She and fellow Shaon Horef honcho Yonatan Strier have certainly spread the festival’s wings. The action takes place each week in a different location, namely Aza Street, Hillel Street, Nahalat Shiva and Shushan Street, with the respective lineups devised and overseen by artistic directors with their fingers on the pulse of the relevant creative fields. Noa Melamed Vazana, who shares responsibility for the fun at Nahalat Shiva (February 15) and Hillel Street (February 22) with Inbal Dekel Goldberg, has accrued a wealth of organizational experience as part of the production team of the late lamented Avram Bar watering hole and music venue near the Mahaneh Yehuda outdoor market. She currently works with Avram Bar Productions, and is an accomplished keyboardist in her own right. Dekel Goldberg is no novice either, and has an impressive résumé in visual theater and artistic direction.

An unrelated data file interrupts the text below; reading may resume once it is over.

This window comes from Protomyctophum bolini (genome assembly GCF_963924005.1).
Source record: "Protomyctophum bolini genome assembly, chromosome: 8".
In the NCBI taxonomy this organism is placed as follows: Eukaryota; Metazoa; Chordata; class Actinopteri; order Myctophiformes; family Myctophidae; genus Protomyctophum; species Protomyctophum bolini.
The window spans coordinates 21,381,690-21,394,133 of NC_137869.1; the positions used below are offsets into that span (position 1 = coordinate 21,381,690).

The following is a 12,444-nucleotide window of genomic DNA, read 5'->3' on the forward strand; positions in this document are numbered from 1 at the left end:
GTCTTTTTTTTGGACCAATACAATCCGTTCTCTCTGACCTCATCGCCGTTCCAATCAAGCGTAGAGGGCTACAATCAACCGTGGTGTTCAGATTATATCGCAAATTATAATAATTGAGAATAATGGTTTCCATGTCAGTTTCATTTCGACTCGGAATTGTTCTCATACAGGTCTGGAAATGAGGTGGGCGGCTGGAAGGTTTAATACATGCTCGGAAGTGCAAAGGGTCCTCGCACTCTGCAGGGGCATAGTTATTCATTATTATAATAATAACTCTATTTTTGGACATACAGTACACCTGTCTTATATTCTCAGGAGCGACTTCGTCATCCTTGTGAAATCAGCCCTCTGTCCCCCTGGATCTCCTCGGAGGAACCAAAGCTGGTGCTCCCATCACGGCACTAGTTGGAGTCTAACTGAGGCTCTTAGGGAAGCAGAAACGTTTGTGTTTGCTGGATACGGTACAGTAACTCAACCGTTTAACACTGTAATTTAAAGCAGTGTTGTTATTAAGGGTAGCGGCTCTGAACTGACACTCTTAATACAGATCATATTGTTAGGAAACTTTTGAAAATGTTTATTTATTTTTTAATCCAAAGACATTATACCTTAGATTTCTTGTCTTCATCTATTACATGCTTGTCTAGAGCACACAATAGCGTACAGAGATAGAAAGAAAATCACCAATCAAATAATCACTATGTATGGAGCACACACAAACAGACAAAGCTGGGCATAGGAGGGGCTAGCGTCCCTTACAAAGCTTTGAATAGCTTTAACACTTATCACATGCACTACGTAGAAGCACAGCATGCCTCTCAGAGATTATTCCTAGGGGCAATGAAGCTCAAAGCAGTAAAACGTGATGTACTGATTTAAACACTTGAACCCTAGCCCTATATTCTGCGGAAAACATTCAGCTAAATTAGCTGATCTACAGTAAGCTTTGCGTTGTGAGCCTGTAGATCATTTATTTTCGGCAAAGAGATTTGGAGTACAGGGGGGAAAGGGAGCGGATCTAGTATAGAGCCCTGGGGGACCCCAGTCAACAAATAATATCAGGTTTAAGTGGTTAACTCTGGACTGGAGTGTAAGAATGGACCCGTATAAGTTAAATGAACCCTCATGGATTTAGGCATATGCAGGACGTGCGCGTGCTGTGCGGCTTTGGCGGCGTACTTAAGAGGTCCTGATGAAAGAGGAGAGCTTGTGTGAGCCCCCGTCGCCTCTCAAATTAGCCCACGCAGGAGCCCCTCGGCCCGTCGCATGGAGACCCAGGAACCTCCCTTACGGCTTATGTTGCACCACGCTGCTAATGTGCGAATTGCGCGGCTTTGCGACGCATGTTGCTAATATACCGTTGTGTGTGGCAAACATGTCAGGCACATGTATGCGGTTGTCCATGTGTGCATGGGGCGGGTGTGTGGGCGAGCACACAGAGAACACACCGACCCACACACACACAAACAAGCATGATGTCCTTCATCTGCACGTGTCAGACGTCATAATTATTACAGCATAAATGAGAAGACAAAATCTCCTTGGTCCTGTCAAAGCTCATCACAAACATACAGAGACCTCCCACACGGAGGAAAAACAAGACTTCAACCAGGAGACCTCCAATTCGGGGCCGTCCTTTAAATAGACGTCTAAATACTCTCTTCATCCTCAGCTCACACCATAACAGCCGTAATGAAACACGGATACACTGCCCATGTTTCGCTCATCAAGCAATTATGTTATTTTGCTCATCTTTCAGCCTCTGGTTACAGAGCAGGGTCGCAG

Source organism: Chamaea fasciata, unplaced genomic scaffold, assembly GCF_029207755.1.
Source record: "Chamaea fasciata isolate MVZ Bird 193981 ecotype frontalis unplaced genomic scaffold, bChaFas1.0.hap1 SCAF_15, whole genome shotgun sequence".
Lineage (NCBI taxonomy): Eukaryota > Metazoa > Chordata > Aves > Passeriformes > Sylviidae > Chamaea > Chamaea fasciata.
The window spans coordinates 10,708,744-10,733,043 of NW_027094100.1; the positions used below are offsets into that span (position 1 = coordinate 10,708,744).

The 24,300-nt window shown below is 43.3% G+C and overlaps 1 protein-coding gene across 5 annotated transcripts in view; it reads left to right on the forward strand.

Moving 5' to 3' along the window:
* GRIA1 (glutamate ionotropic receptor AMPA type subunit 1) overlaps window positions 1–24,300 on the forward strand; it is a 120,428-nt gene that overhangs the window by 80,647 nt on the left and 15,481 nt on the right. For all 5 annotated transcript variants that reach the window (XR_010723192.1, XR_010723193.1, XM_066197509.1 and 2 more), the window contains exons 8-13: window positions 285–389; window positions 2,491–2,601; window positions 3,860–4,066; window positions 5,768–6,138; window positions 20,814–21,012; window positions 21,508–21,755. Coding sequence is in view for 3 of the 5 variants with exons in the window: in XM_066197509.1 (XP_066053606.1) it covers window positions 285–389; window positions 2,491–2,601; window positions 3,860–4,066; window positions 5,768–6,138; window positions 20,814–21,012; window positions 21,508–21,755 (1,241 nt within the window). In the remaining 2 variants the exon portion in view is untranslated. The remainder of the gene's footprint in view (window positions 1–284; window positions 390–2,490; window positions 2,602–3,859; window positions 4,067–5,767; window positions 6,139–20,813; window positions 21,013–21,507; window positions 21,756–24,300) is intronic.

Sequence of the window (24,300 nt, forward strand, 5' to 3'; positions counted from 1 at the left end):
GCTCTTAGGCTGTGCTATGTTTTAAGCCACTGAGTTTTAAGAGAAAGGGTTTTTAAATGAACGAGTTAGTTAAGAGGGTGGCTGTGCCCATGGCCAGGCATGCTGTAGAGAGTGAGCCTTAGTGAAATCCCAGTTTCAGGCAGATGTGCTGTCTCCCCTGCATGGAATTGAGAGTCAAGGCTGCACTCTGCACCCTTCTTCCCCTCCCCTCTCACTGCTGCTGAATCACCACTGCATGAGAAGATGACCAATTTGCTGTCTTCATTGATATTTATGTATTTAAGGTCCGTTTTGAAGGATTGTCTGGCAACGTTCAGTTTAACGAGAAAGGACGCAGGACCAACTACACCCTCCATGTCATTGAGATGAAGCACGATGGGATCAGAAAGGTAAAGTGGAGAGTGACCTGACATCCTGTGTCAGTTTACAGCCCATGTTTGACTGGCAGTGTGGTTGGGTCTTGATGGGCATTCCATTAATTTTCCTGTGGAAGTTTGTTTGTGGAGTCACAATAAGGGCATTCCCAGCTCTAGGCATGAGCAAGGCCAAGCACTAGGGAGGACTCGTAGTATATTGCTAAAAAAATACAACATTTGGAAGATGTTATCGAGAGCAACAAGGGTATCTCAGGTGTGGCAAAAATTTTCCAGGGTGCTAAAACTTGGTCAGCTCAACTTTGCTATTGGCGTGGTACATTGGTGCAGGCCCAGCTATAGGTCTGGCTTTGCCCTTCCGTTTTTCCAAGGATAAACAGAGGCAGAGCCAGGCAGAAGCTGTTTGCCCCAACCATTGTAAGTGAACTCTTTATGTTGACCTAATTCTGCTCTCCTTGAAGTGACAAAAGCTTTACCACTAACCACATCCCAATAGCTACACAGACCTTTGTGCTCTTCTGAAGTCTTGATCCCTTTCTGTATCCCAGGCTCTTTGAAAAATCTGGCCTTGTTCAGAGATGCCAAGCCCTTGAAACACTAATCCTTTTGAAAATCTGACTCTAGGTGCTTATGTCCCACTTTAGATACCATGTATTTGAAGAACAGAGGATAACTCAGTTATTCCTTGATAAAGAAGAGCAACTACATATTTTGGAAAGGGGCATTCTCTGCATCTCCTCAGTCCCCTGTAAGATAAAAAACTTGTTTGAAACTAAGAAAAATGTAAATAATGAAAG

The two have lined up a compelling program of items that run the gamut of mainstream quality entertainment to shows of a left field nature, a storytelling competition, a photography exhibition and a cookery workshop. The Nahalat Shiva slot takes in many of the picturesque neighborhood’s nooks and crannies.
“The idea is to get people to visit all sorts of places, through the evening, including those that are off the beaten tourist track,” explains Melamed Vazana.